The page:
You can still care about performance by having acceptance criteria for throughput and latency, even when it's not the best the machine can do. You sound like you're arguing for a binary perspective on performance. But performance is a tradeoff. Often performance comes from de-abstracting multiple steps in a program's operation, reducing redundancies introduced by modularity and composability, and increasing complexity by denormalising data structures.

Design for performance thus often comes at the cost of development agility and operational correctness. Being correct and agile yet still meeting performance criteria is a bigger win for most businesses, which usually aren't constrained by cost and raw speed of hardware. Functional programming, to the degree that it let's you exploit machine parallelism, gives you more leeway for good design before you risk missing your perf requirements.

And that's a reason functional programming is actually given a boost by hardware parallelism.

(Much bigger is that it's often a better way to structure programs, and now there is less integration costs since you hide behind the - yes - functional, stateless API of a http request handler, an explicit function of input to output.)

PS: your perspective on perf is kinda off to me. Almost all applications care about performance. If they never terminated they'd be useless. Performance isn't just a priority, it's a requirement. But usually it's just a deadline and a hardware cost multiplier - and money saved on hardware may not be enough to pay for extra / more expensive people elsewhere.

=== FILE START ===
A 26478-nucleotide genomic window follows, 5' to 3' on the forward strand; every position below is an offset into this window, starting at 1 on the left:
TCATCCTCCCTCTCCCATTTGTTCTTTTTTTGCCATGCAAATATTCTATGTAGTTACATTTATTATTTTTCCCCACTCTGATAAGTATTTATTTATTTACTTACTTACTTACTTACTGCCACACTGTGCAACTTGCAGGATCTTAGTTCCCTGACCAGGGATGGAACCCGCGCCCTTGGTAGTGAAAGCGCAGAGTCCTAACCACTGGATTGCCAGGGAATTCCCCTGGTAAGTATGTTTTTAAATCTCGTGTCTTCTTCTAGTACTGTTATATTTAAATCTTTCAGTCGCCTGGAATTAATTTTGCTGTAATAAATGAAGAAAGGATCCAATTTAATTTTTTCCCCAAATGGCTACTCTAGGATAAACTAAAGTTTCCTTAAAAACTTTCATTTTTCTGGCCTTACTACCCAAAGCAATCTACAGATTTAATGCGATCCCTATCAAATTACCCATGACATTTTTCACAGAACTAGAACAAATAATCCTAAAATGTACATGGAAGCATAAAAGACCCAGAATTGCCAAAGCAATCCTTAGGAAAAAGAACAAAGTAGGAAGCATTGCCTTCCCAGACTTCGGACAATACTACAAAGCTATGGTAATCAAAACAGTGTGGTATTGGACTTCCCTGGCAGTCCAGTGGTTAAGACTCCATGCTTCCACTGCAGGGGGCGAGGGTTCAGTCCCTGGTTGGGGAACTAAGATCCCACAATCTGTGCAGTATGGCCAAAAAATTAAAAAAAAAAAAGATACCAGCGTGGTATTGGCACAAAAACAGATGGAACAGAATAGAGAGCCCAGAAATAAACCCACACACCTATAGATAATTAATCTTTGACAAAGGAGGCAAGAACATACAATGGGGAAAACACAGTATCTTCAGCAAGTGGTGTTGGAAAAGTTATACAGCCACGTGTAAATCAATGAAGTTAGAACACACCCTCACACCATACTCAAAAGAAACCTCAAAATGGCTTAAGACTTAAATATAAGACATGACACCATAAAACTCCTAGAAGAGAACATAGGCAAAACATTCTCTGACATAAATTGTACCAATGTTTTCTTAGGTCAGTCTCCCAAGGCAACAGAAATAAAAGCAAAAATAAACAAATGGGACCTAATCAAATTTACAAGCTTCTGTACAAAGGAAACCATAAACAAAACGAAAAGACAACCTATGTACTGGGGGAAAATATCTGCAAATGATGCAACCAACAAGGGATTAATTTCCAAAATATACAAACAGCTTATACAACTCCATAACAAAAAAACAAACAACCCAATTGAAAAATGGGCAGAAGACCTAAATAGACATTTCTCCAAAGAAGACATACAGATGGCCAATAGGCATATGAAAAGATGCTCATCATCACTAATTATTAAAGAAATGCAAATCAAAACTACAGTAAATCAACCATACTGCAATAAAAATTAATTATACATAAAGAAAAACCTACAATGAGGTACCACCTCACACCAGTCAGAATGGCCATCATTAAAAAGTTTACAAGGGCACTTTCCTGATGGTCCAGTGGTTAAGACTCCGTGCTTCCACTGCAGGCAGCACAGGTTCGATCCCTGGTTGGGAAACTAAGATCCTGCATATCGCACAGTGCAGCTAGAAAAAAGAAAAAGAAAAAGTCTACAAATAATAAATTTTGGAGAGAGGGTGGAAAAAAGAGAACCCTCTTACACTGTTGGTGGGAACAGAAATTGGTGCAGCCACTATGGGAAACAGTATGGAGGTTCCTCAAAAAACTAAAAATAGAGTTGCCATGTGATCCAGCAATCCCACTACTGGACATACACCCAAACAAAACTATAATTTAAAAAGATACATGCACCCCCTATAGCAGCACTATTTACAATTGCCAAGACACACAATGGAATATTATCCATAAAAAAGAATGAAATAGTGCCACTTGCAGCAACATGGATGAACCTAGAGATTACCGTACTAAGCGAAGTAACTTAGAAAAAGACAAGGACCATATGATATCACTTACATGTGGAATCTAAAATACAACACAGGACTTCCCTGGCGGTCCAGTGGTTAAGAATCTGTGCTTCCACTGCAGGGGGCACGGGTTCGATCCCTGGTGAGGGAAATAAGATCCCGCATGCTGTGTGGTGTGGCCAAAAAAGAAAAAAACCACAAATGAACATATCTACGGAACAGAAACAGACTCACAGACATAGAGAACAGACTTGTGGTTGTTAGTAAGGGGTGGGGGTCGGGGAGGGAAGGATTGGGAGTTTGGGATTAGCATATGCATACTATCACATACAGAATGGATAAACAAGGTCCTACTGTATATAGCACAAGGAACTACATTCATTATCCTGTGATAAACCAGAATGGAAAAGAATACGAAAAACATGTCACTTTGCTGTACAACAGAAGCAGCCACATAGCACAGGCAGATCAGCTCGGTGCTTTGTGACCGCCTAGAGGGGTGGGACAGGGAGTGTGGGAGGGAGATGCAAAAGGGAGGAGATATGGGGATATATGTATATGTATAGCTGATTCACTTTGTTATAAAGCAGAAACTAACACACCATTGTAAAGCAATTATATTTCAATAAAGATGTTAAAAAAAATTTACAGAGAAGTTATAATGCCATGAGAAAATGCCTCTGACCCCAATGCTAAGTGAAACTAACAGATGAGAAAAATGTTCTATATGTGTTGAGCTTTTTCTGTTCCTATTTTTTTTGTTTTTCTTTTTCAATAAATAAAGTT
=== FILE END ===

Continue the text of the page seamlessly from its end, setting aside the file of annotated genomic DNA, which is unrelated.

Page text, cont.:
> Design for performance thus often comes at the cost of development agility and operational correctness. Being correct and agile yet still meeting performance criteria is a bigger win for most businesses, which usually aren't constrained by cost and raw speed of hardware.

This point illustrates exactly the reason why people don't really care about performance. Performance is an arbitrarily deep rabbit hole that you can go down as far as you want. But because performance trades off with other things that people frequently want more (simplicity and maintainability, among others), they stop when performance is "good enough". What is "good enough" for most people? Probably 10x away from what the machine is actually capable of.

You probably think I'm being flippant by claiming that these sort of speedups are possible on real applications. I am not. In high performance computing (HPC), this happens surprisingly frequently, perhaps because people are willing to trade off almost anything for performance. Here's an example of a paper showing speedups over some 30 year-old Fortran/MPI code:


And for this particular application I happen to know that there is another paper in submission which shows additional speedups over what this paper got. People who are willing to squeeze keep finding ways to optimize this application.

> On modern processors, data movement is significantly more expensive than computation